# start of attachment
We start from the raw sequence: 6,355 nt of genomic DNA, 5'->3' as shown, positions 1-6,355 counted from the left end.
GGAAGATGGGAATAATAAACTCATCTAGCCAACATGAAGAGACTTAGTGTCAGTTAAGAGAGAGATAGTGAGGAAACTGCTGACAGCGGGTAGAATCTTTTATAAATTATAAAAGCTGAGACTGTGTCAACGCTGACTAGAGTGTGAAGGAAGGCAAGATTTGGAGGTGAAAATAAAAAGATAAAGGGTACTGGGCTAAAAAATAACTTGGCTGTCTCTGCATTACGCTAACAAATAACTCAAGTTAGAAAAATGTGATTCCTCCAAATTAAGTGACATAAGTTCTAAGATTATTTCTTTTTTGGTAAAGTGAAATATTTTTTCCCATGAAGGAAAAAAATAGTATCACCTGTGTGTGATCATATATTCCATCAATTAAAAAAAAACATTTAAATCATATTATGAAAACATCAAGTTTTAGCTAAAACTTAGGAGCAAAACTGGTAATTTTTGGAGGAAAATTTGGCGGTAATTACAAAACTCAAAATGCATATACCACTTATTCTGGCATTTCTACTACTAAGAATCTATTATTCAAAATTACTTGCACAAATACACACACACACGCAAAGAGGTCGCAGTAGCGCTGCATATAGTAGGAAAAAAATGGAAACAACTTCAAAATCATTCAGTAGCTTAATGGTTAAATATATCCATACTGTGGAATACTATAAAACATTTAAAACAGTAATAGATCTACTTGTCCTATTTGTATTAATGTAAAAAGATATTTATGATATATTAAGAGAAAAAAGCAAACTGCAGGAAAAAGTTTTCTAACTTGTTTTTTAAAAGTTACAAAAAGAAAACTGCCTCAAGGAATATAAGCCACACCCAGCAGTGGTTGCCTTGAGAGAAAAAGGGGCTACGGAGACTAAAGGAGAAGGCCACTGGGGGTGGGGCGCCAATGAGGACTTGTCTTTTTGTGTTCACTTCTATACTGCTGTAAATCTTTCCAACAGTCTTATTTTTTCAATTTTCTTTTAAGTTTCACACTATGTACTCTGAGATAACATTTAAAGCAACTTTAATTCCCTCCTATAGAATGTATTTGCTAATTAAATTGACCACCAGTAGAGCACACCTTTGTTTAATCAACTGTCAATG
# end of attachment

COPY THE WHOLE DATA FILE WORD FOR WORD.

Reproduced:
We start from the raw sequence: 6,355 nt of genomic DNA, 5'->3' as shown, positions 1-6,355 counted from the left end.
GGAAGATGGGAATAATAAACTCATCTAGCCAACATGAAGAGACTTAGTGTCAGTTAAGAGAGAGATAGTGAGGAAACTGCTGACAGCGGGTAGAATCTTTTATAAATTATAAAAGCTGAGACTGTGTCAACGCTGACTAGAGTGTGAAGGAAGGCAAGATTTGGAGGTGAAAATAAAAAGATAAAGGGTACTGGGCTAAAAAATAACTTGGCTGTCTCTGCATTACGCTAACAAATAACTCAAGTTAGAAAAATGTGATTCCTCCAAATTAAGTGACATAAGTTCTAAGATTATTTCTTTTTTGGTAAAGTGAAATATTTTTTCCCATGAAGGAAAAAAATAGTATCACCTGTGTGTGATCATATATTCCATCAATTAAAAAAAAACATTTAAATCATATTATGAAAACATCAAGTTTTAGCTAAAACTTAGGAGCAAAACTGGTAATTTTTGGAGGAAAATTTGGCGGTAATTACAAAACTCAAAATGCATATACCACTTATTCTGGCATTTCTACTACTAAGAATCTATTATTCAAAATTACTTGCACAAATACACACACACACGCAAAGAGGTCGCAGTAGCGCTGCATATAGTAGGAAAAAAATGGAAACAACTTCAAAATCATTCAGTAGCTTAATGGTTAAATATATCCATACTGTGGAATACTATAAAACATTTAAAACAGTAATAGATCTACTTGTCCTATTTGTATTAATGTAAAAAGATATTTATGATATATTAAGAGAAAAAAGCAAACTGCAGGAAAAAGTTTTCTAACTTGTTTTTTAAAAGTTACAAAAAGAAAACTGCCTCAAGGAATATAAGCCACACCCAGCAGTGGTTGCCTTGAGAGAAAAAGGGGCTACGGAGACTAAAGGAGAAGGCCACTGGGGGTGGGGCGCCAATGAGGACTTGTCTTTTTGTGTTCACTTCTATACTGCTGTAAATCTTTCCAACAGTCTTATTTTTTCAATTTTCTTTTAAGTTTCACACTATGTACTCTGAGATAACATTTAAAGCAACTTTAATTCCCTCCTATAGAATGTATTTGCTAATTAAATTGACCACCAGTAGAGCACACCTTTGTTTAATCAACTGTCAATG